When Lovelace was a teenager, she began a long working relationship with professor Charles Babbage, who was working on what he called the “Analytical Engine.” It would be the precursor to the modern computer. Babbage and others were focused on how the engine could crunch numbers, but Lovelace noticed the potential for more. In her translations, she went beyond the task, also supplying notes about the machine, such as the possibility of computer-generated musical compositions. She also added a computer-based algorithm for calculating Bernoulli numbers, which earned her the title as the first computer programmer.
4. Sofia Kovalevskaya (1850-1891)
Sofia Kovalevskaya was the first woman to obtain a doctorate in mathematics. Her impact led historian Ann Hibner Koblitz to call Kovalevskaya “the greatest known woman scientist before the twentieth century,” in the book “A Convergence of Lives: Sofia Kovalevskaya: Scientist, Writer, Revolutionary.”
Kovalevskaya’s father provided her with private tutoring, which included calculus at the age of 15. However, he didn’t let her travel abroad to further her education, and Russian universities didn’t accept female students. To escape these barriers, Kovalevskaya entered a marriage of convenience with a paleontology student, and they headed to Heidelberg, Germany. She began her studies there, and, years later, she moved to Berlin and received private lessons with Karl Weierstrass, often referred to as the father of modern analysis.
Kovalevskaya became the first woman to receive a doctorate in mathematics after presenting three papers to the University of Göttingen. They covered partial differential equations, the dynamics of Saturn’s rings, and elliptic integrals. The university was so impressed that it awarded her the doctorate without the need for oral examination and classes. At Stockholm University, Kovalevskaya became the first woman in Europe to hold a position as full professor. The French Academie Royale des Sciences awarded her the Prix Bordin award for her work on Saturn’s rings.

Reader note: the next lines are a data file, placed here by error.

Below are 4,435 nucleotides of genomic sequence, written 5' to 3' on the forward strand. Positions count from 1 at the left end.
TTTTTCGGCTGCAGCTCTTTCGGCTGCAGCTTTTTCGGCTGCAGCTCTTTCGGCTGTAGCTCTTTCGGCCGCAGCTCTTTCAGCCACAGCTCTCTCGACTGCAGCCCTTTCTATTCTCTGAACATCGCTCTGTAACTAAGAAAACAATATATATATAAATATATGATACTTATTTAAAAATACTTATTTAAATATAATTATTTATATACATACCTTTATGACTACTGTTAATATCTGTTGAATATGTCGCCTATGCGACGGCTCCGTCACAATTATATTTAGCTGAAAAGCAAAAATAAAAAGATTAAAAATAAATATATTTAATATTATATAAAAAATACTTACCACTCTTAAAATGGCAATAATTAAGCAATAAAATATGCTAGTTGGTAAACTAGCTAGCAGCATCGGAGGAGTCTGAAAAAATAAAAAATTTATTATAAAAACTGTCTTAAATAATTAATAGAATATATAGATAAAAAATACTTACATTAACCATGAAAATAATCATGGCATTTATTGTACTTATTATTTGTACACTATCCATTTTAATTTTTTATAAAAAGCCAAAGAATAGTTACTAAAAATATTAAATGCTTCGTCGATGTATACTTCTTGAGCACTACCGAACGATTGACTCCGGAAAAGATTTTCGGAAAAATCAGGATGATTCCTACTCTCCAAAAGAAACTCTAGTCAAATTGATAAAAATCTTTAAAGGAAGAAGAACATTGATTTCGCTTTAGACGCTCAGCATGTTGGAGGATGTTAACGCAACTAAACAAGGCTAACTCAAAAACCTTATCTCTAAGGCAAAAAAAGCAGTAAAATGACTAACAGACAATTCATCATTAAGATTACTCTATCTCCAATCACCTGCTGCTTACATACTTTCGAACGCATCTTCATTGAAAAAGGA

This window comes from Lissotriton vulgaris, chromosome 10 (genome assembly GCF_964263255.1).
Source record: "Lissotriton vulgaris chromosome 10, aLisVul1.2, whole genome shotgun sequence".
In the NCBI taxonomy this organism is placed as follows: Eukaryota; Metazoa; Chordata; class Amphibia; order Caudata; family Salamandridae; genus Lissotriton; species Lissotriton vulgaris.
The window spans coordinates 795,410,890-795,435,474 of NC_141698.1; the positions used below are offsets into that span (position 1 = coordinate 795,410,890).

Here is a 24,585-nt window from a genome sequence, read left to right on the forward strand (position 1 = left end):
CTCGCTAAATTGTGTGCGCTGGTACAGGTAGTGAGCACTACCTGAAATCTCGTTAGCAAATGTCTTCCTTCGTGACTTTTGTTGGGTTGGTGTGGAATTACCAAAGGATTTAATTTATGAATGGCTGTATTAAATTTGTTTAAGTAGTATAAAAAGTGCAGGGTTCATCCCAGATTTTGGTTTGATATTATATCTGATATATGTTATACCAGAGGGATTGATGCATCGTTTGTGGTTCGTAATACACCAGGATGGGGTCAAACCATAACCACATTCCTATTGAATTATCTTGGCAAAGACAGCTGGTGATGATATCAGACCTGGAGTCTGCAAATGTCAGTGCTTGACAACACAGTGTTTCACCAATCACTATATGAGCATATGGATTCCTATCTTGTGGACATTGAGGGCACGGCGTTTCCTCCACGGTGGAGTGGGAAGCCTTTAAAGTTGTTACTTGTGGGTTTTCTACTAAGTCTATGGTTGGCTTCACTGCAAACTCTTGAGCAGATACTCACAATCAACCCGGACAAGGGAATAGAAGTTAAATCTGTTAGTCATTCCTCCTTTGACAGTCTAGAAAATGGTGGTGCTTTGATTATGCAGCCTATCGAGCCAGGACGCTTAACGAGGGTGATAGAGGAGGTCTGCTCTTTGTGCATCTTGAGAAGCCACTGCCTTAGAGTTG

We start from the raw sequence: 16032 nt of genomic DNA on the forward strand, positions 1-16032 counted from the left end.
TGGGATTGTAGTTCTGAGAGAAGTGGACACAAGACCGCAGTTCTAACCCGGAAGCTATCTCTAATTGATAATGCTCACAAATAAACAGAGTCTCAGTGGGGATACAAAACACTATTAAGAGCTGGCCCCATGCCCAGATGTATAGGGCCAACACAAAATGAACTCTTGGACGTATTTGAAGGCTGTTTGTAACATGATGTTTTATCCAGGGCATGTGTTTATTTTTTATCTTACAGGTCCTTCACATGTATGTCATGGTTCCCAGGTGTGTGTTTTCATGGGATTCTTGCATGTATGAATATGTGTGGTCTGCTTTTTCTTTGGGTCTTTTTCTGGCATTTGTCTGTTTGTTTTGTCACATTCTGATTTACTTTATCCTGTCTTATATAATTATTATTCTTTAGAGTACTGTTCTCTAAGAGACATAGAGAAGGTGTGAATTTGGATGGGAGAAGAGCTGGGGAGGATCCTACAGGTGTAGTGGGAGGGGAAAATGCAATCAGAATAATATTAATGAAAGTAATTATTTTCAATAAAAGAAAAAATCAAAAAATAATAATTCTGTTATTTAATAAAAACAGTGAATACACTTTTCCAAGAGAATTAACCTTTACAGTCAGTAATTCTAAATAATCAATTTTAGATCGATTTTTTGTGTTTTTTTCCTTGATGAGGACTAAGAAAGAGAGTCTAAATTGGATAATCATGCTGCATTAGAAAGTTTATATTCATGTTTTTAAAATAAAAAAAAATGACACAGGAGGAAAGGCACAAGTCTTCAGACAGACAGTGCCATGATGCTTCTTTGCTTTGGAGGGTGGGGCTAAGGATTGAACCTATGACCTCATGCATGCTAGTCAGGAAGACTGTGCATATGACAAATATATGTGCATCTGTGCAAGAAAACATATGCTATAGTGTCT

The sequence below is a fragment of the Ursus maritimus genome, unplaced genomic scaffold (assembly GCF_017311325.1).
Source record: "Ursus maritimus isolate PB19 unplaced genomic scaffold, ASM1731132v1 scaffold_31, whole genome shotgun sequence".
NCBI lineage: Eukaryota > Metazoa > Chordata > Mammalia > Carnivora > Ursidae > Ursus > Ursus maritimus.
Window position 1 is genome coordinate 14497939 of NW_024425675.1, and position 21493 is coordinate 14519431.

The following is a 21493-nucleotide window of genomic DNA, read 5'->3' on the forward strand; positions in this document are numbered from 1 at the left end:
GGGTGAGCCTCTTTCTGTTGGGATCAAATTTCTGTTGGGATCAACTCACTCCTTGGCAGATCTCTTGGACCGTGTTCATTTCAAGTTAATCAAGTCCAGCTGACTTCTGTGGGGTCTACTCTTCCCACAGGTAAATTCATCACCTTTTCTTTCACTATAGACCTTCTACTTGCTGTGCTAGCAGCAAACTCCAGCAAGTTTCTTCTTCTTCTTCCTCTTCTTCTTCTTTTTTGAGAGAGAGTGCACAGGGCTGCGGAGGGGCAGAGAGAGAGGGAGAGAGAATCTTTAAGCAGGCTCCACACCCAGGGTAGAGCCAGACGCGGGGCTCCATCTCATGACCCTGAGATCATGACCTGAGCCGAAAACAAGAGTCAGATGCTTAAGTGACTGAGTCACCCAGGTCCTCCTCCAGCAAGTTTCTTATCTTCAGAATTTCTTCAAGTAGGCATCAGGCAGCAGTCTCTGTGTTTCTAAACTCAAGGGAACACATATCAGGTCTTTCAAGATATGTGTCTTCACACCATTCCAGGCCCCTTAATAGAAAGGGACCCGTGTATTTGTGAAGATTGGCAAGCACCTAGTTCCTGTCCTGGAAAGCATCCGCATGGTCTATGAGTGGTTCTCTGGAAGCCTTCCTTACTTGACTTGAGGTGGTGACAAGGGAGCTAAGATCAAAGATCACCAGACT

5. Emmy Noether (1882-1935)
Emmy Noether has been described by her contemporaries as the greatest woman mathematician, and that assessment may hold today.
Noether was born to a Jewish family. Her father, Max Noether, founded algebraic geometry and was described by physicists Leon Lederman and Christopher Hill as “one of the finest mathematicians of the nineteenth century,” in their book “Symmetry and the Beautiful Universe.” Emmy Noether followed in her father’s footsteps, obtaining a doctorate for a dissertation on algebraic invariants. However, she battled discrimination, as it was virtually impossible for German women to obtain academic positions. She instead lectured for no pay and then received an unofficial position as a professor until the Nazi government dismissed Jews from university positions.
Noether accepted a position at Bryn Mawr College in Pennsylvania, where she taught until her death. Her mathematical career spanned three periods, according to mathematician Hermann Weyl. The first period involved insights into algebraic invariants and number fields; several of her concepts were included in Einstein’s general theory of relativity. In the second period, she altered abstract algebra with a classic paper on the theory of ideals in commutative rings. The third period covered her interest in noncommunicative algebra, which was spearheaded by two major publications published in the German mathematical journal Mathematische Zeitschrift.